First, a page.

Agency: Department of Health and Human Services | Branch: | Program: STTR | Phase: Phase I | Award Amount: 98.33K | Year: 2001
DESCRIPTION (Verbatim from Applicant): The objective of this Phase I protocol is to develop a novel approach for the repair of articular cartilage using gene enhanced tissue engineering (GETE). Successful clinical repair of articular cartilage continues to be elusive. The current study seeks to repair articular cartilage defects using constructs containing cultured periosteal cells transduced with IGF-l (insulin-like growth factor) and BMP-7 (bone morphogenic protein) genes as a bilayer implant. As growth factors with strong chondrogenic (IGF-l) and osteogenic (BMP-7) properties, these growth factors have good potential in the healing of osteochondral defects. Tissue constructs have been developed which deliver progenitor cells transduced with IGF-l and BMP-7 genes. Further development of the technology and efficacy will be evaluated in a series of in vivo tests using a lapine knee defect model. These studies will focus on the testing of an improved, safe, and reproducible approach to the repair of joint surfaces. The research design methods to develop the technology are as follows: 1) Construction of a retroviral expression system for delivery of IGF-l and BMP.7 genes. 2) Evaluation of GETE matrices as delivery vehicles for IGF-l and BMP-7 genes. 3) Evaluation of the cartilage reparative capacity using the GETE technology. The parameters for evaluating cartilage repair include: a) Collagen typing as compared to normal cartilage, b) Biochemical measurements of GAG, collagen, and water content within the repaired cartilage tissue, c) Histological characterization of the repaired cartilage, and d) Material properties compared to normal cartilage with respect to modulus and permeability. Further refinements will be the subject of a Phase Il study, which would evaluate this GETE technology in the repair of knee articular cartilage defects in a large animal (sheep) weight bearing joint model. This novel approach using GETE technology should further expand our knowledge of cartilage tissue repair and may have important clinical applications in the future. PROPOSED COMMERCIAL APPLICATION: There is no currently reliable and consistent method used for the repair of articular cartilage. The estimated market for such a device based on approximately 500,000 cases of arthroscopic surgery for damaged cartilage done per year with a price of about $2,000 per implant would mean a market size of 1.05 billion dollars a year for the U.S. market alone.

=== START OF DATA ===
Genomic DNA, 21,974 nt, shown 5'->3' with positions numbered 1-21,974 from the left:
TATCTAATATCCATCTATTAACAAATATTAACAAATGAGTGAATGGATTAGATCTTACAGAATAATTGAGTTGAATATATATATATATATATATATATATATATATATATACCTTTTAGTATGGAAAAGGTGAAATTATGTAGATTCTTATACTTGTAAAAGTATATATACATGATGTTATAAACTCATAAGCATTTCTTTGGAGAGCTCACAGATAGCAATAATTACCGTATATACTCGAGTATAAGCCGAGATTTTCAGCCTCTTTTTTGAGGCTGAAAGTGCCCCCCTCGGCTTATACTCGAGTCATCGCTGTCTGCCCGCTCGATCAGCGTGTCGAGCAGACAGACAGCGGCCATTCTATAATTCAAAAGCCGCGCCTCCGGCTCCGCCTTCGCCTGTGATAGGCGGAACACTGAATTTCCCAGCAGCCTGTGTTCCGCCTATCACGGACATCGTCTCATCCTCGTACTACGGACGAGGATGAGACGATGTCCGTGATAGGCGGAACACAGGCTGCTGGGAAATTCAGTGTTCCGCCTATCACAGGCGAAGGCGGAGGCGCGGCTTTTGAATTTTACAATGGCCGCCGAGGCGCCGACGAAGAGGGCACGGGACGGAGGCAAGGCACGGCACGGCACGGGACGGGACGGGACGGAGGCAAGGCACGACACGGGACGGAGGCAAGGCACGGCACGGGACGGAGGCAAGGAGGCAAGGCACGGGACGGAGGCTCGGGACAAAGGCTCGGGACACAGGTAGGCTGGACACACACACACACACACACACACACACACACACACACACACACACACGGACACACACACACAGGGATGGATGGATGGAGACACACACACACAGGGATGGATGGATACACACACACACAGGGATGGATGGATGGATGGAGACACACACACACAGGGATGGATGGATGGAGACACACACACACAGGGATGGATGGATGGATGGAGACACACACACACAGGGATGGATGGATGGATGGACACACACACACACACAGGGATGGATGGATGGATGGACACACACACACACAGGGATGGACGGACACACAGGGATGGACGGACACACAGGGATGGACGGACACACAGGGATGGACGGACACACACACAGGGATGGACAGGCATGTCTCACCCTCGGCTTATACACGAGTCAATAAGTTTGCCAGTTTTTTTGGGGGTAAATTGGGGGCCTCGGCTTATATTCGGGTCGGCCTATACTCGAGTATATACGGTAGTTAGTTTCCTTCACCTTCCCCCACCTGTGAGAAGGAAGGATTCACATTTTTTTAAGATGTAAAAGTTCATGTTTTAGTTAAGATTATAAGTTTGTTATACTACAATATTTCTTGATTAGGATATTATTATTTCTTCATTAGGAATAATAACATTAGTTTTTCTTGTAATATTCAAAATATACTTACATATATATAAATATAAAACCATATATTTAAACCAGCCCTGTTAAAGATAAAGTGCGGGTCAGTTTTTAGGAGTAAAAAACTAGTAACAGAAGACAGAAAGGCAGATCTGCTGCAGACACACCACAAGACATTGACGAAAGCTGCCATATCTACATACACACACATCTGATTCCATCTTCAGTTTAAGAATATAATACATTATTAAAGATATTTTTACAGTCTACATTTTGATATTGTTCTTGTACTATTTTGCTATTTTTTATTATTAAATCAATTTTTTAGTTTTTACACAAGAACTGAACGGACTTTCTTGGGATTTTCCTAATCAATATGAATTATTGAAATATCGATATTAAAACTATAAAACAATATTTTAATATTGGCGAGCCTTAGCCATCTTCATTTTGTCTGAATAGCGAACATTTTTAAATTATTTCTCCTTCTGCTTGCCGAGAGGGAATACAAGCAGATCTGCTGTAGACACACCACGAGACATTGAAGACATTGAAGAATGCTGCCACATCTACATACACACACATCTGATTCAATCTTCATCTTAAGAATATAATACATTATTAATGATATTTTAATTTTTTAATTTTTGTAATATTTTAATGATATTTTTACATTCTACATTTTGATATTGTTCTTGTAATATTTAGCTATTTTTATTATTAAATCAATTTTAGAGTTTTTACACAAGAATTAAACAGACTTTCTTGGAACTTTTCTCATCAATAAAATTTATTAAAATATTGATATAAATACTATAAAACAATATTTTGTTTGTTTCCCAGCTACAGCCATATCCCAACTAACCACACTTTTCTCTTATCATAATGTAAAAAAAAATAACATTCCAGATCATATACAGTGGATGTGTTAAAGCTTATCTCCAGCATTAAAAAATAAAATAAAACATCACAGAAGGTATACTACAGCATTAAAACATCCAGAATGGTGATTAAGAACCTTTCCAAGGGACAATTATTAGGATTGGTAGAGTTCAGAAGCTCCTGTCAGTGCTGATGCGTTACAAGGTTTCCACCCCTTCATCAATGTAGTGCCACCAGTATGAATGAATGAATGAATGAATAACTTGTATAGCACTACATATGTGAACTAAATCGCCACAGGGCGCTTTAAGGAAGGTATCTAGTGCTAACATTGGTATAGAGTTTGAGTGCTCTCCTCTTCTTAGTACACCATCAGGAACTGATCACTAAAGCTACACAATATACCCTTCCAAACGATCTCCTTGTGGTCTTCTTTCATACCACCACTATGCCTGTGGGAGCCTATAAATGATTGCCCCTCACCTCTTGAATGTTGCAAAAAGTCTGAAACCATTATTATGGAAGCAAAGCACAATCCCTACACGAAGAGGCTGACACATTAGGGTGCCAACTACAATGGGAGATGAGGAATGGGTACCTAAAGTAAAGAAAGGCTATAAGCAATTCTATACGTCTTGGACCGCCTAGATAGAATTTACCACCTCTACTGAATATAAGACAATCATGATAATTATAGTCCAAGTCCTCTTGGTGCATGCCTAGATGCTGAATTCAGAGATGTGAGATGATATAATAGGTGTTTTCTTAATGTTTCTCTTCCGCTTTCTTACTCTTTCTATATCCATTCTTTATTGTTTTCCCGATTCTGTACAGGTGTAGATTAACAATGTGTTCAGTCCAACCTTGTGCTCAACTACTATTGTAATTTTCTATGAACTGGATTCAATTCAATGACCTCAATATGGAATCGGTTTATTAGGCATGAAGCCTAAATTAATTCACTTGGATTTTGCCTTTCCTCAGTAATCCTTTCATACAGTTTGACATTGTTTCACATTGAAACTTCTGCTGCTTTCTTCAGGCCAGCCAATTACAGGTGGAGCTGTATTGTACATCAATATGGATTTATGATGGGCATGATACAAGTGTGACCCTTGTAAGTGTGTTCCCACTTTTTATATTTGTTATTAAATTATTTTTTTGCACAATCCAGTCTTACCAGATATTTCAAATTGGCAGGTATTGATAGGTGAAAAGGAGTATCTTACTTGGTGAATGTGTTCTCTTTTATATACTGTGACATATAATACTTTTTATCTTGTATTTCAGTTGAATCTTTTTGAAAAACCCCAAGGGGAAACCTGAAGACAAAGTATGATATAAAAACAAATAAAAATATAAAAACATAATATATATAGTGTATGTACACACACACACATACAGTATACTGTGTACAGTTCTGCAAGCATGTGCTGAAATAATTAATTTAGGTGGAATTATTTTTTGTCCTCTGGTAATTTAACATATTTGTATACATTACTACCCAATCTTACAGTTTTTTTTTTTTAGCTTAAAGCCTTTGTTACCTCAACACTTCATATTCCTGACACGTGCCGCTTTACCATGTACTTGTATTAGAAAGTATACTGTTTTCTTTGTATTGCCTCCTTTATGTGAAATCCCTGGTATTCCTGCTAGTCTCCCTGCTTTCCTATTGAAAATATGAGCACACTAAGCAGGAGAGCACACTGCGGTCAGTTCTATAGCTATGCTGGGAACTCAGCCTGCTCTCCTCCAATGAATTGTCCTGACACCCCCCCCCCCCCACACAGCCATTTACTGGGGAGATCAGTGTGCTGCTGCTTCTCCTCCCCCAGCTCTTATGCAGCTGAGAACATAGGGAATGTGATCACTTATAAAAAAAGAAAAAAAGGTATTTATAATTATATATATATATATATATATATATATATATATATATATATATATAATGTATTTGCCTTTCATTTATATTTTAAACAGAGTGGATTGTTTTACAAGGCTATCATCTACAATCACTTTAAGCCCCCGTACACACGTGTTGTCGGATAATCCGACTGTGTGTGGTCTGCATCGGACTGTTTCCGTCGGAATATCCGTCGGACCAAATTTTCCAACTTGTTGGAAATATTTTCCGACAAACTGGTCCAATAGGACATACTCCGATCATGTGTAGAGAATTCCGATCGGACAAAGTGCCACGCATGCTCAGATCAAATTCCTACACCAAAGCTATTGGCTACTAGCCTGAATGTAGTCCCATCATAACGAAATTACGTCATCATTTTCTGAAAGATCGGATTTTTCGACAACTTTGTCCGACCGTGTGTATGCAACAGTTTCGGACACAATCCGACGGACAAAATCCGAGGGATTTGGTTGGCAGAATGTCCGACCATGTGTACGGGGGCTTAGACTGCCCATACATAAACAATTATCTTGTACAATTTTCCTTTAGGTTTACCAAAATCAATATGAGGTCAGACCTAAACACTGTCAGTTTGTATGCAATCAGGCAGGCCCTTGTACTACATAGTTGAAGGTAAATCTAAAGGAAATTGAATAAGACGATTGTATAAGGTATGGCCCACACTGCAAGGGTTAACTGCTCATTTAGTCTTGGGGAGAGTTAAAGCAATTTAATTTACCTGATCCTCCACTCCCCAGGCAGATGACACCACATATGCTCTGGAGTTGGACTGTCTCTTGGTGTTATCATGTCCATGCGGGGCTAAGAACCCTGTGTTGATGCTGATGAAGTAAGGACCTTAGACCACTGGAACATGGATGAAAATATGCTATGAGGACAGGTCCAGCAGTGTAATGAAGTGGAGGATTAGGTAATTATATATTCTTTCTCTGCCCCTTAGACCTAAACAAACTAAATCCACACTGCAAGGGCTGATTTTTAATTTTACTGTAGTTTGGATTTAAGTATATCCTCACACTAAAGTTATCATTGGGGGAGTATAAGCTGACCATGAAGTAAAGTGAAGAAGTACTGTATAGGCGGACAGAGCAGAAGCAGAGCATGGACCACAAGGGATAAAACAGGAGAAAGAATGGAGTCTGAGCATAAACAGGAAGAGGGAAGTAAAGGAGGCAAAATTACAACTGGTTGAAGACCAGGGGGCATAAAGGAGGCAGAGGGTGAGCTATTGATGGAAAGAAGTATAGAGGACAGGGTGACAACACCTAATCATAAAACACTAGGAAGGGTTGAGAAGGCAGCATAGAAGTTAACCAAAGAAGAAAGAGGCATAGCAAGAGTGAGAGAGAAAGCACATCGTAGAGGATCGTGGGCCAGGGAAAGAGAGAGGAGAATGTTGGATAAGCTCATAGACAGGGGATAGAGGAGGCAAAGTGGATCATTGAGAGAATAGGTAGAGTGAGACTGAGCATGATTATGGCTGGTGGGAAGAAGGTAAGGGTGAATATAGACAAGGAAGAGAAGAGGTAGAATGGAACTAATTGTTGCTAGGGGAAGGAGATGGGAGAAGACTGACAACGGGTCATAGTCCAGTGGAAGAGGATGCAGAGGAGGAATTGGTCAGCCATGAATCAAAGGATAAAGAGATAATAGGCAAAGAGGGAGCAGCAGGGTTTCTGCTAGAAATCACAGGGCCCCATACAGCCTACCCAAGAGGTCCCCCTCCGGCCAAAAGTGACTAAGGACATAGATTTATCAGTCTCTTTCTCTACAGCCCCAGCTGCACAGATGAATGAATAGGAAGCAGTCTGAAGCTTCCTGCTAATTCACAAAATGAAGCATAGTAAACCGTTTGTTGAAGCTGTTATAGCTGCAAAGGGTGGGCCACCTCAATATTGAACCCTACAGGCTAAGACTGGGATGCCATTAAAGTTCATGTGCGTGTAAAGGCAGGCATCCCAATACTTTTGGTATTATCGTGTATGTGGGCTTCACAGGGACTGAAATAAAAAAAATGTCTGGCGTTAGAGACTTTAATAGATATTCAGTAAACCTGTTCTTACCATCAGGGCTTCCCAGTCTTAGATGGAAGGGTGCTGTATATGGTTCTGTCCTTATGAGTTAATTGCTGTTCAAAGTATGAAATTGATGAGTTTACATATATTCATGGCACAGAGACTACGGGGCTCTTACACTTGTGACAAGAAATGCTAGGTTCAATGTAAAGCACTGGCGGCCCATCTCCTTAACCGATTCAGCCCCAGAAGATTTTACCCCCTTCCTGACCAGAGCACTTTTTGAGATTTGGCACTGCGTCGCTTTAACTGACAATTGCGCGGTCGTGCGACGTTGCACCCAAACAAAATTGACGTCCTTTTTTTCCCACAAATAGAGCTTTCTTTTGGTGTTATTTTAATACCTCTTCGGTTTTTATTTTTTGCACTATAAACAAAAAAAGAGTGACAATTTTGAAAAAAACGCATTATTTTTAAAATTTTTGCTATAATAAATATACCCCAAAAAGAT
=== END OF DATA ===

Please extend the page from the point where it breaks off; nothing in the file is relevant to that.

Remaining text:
Agency: Department of Defense | Branch: Army | Program: SBIR | Phase: Phase II | Award Amount: 997.50K | Year: 2015
Tissue Genesis (TGI) is developing a low-cost, highly portable, fully automated adipose-derived stem cell (ADSC) isolation device that addresses current technology limitations including sterility breaks, process time, complexity, and cost. It is an outpatient cell recovery system that prioritizes cell yield, viability, and purity by using novel processes with improved biomaterials. The Phase I SBIR has successfully shown the feasibility of the new technologies being employed in the device, and has defined the path for prototype development. Phase II will take a prototype through iterative design and testing cycles, arriving at a matured product design that will produce high purity ADSCs suitable for all clinical applications. By leveraging ongoing FDA IDE trials and approvals, subsequent efforts will be structured to demonstrate equivalence with the companys industry leading TGI Icellator Cell Isolation System, thereby fast-tracking commercial introduction and use of the new device. In aggregate, this development will produce a commercially viable device that makes access to ADSCs simple, rapid, and cost effective, thereby making therapies using adult stem cells feasible in mainstream medicine for both warfighters and civilians worldwide.
Tissue Genesis, Inc | Date: 2016-07-06
Automated cell extraction systems, namely, electronic apparatus for cell separation for scientific and research use. Automated cell extraction systems, namely, electronic apparatus for cell separation for medical use.
Tissue Genesis, Inc | Date: 2014-09-16
Cell delivery matrices and methods for facilitating local delivery of adipose derived endothelial cells to a target tissue, body cavity, or joint are described. The cell delivery matrix may be a three-dimensional matrix scaffold comprising fibrin derived from the patients own body. The cell delivery matrix may be biocompatible and semi-permeable. The cell delivery matrix used in the methods of the invention may be comprised of any degradable, bioabsorbable or non-degradable, biocompatible polymer. Regenerative therapies comprising implanting in the subject cell delivery matrices localizing adipose derived endothelial cells are described. The cell delivery matrices maintain the adipose derived endothelial cells at the target for a therapeutically effective amount of time. The adipose derived endothelial cells can be allogenic or syngenic to the subject. The endothelial cells may be delivered alone or in combination with other therapeutic agents.
Tissue Genesis, Inc | Date: 2013-03-15
Devices and methods are provided for aspirating adipose tissue with a portable device. This device may include a processing chamber, a cannula, a vacuum source, a filter or screen for separating connective tissue strands from adipose tissue, a digestion area, and a product cell concentration chamber.